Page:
Last week I was talking about a conference I went to and some of the writing myths that I kept hearing over and over again. This week, I want to talk about another myth: the agent as terrifying beast.
Someone at the con told the story of a friend of hers who was so stressed out every time her agent called -- so terrified and nervous -- that she had to get a phone with a mute button so that she could take the call in the bathroom. We're not talking about the first time they talked, we're talking years of this.
Yes, it's easy to get nervous when you're talking to agents, especially the first time. And yes, my heart was pounding when I first talked to my agent on the phone. But the thing to remember is that you and your agent are partners -- you're working together to get the best deal that you can get (for you personally and your book).
I think sometimes it's easy to feel like it's us versus them: the writers versus the agents who are the gatekeepers to our goals. But like I said last week, agents want to make a sale as much as writers do. Agents want to find that great book, that promising client to work with.
Sometimes I hear writers who are terrified to ask their agent questions and raise legitimate concerns even after they've signed a contract and been repped for a while. They're afraid of being "that client" that all agents dread -- needy, whiny, too much work to want to deal with. Sometimes it's hard to remember that not only are you in a partnership with your agent, you're also in a business relationship. And if you need information to handle your end of the business, you shouldn't hesitate to ask.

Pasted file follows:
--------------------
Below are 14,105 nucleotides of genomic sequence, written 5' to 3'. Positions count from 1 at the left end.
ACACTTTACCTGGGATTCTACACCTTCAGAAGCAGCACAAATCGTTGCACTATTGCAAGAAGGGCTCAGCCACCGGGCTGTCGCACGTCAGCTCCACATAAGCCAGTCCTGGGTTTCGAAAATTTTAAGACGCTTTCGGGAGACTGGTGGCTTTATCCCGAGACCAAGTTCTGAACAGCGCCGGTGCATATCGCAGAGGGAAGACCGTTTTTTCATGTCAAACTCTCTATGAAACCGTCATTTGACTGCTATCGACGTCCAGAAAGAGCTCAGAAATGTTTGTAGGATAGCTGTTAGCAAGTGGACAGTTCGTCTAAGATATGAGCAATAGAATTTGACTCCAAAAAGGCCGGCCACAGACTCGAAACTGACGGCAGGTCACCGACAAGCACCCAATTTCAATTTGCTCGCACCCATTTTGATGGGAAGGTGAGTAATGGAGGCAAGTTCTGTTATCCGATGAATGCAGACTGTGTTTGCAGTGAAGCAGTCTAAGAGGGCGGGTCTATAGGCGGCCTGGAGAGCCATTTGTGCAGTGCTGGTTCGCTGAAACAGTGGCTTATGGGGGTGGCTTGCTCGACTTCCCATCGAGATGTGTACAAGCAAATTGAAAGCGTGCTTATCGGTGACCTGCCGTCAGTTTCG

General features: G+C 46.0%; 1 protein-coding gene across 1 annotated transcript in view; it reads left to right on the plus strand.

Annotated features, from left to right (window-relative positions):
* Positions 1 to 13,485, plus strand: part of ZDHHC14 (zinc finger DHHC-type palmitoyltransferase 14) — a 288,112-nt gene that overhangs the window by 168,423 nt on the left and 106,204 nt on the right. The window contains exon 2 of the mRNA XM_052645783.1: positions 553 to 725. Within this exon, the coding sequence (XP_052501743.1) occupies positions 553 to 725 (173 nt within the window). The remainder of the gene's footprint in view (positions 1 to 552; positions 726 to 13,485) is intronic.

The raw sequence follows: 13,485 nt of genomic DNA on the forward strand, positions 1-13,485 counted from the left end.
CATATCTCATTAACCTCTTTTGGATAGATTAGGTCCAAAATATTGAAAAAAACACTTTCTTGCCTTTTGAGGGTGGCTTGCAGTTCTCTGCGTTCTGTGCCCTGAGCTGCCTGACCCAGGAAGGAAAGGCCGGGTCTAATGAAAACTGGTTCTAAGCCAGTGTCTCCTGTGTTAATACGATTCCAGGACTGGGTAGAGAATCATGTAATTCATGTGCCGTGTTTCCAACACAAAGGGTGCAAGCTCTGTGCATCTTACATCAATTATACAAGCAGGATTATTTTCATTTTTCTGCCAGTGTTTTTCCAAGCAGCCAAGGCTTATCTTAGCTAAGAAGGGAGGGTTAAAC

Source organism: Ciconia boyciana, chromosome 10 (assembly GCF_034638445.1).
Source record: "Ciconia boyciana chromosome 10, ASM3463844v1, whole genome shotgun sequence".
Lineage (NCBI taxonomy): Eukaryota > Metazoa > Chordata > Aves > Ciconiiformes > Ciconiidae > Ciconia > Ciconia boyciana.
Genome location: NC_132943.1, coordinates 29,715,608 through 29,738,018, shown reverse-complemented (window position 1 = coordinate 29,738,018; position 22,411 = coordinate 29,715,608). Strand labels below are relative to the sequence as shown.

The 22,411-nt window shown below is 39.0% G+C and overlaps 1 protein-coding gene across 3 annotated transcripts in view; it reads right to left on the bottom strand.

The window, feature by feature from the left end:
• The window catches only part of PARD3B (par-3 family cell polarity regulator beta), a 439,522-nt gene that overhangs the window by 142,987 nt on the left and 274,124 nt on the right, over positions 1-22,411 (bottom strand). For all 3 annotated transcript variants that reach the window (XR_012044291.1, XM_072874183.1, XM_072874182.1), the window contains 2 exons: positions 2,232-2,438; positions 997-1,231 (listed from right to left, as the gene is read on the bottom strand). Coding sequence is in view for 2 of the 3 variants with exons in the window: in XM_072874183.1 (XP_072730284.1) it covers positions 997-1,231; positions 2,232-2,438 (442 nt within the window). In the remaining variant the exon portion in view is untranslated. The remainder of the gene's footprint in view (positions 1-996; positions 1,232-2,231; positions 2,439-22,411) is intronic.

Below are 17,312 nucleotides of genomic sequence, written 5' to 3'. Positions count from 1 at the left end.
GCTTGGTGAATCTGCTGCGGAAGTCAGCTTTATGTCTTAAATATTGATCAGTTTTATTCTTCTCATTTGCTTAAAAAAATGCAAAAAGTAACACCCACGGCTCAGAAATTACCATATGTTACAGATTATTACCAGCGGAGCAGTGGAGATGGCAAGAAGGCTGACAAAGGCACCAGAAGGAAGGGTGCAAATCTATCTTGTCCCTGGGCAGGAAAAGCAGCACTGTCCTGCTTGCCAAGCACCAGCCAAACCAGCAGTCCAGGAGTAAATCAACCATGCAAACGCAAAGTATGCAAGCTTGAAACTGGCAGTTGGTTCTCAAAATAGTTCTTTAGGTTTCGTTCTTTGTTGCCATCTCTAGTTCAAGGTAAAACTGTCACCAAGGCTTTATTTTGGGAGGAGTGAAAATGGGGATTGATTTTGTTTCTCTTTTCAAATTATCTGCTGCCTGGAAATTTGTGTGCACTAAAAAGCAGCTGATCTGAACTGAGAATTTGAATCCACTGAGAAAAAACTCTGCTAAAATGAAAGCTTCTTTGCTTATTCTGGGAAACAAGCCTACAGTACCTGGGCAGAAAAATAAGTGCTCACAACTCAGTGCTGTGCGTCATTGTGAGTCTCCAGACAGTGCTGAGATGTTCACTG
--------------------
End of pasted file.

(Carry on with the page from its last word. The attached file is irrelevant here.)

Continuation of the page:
At the end of the day, I try to remember that agent and author are working towards the same goal. They're people just like us writers. They hate rejection, just like us writers. And they hope for that amazing sale, just like us.
Saturday, June 07, 2008
Anyways, right now, many of my friends are in that stage where they're having to figure out what their final titles will be -- they sold the book under one title but the publisher wants a different one. Aprilynne's book went from "Autumn's Wings" to "Wings." RJ's book is being published under it's original title "Knife" in the UK, but will be "Knife, The Hunter" in the U.S. And on top of that, other author friends who might be keeping their original titles have to come up with series titles (or maybe they have a series title and need to come up with individual book titles).
And all of this reminds me of two fantastic articles by Barry Eisler that I read a while back about titles and their significance. I think these two articles, more than anything else, totally changed the way I think about titles and titling books.
Part I - Automatic Resonance -- resonance that's present in the title of a book you know nothing else about
Part II - Acquired Resonance -- resonance that's acquired from reading the book
When I think about automatic resonance I think of books that are almost clear on their face -- John Grisham titles, for example. But it doesn't have to be something a clear as a John Grisham, I think a title can also be the way the words converge to evoke a mood (A Great and Terrible Beauty, for example).
Acquired resonance, on the other hand, takes reading the book for the meaning to become really clear. As Barry Eisler points out, a lot of books with place names have acquired resonance (he uses the example of Watership Down). Another example he mentions of acquired resonance is The Kite Runner. I just read this last weekend and I completely agree with him -- The Kite Runner is a title that doesn't mean much until you read the book and then - WOW - powerful title.
Barry goes on to talk about what type of resonance works best for what kind of books and concludes with, "Simply put: automatic resonance tends to help a book gain momentum; acquired resonance is what sustains it."
So here are a few titles that I've been mulling over as I ponder automatic and acquired resonance. What are your thoughts (on these titles or on the idea of resonance period?) Any other titles that spring to mind?
Shadowed Summer (Saundra Mitchell)
Flash Burnout (LK Madigan)
Fairy Lust (Cyn Balog)
The Demon's Lexicon (Sarah Rees Brennan)
Wings (Aprilynne Pike)
And of course, there's also my title - haha! And if you're interested in learning more about these books (which might help with figuring out acquired resonance) you can find them all here.
Friday, June 06, 2008